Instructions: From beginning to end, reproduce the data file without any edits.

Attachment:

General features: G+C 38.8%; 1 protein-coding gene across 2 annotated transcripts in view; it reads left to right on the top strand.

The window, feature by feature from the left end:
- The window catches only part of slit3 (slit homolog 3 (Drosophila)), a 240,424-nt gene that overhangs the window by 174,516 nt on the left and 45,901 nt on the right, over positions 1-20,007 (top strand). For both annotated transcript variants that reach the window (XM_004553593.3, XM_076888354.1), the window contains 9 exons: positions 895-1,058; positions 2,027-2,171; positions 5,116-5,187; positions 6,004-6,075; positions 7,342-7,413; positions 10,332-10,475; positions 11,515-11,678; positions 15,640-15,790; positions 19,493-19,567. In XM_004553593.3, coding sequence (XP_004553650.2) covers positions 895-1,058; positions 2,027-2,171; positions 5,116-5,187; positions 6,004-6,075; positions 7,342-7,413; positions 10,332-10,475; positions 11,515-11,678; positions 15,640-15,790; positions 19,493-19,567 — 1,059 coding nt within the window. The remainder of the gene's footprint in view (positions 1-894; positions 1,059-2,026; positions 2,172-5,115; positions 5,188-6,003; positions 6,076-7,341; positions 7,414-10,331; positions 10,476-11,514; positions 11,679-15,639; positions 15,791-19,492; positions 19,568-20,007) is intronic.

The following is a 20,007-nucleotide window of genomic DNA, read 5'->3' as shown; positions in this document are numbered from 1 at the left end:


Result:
General features: G+C 38.8%; 1 protein-coding gene across 2 annotated transcripts in view; it reads left to right on the top strand.

The window, feature by feature from the left end:
- The window catches only part of slit3 (slit homolog 3 (Drosophila)), a 240,424-nt gene that overhangs the window by 174,516 nt on the left and 45,901 nt on the right, over positions 1-20,007 (top strand). For both annotated transcript variants that reach the window (XM_004553593.3, XM_076888354.1), the window contains 9 exons: positions 895-1,058; positions 2,027-2,171; positions 5,116-5,187; positions 6,004-6,075; positions 7,342-7,413; positions 10,332-10,475; positions 11,515-11,678; positions 15,640-15,790; positions 19,493-19,567. In XM_004553593.3, coding sequence (XP_004553650.2) covers positions 895-1,058; positions 2,027-2,171; positions 5,116-5,187; positions 6,004-6,075; positions 7,342-7,413; positions 10,332-10,475; positions 11,515-11,678; positions 15,640-15,790; positions 19,493-19,567 — 1,059 coding nt within the window. The remainder of the gene's footprint in view (positions 1-894; positions 1,059-2,026; positions 2,172-5,115; positions 5,188-6,003; positions 6,076-7,341; positions 7,414-10,331; positions 10,476-11,514; positions 11,679-15,639; positions 15,791-19,492; positions 19,568-20,007) is intronic.

The following is a 20,007-nucleotide window of genomic DNA, read 5'->3' as shown; positions in this document are numbered from 1 at the left end: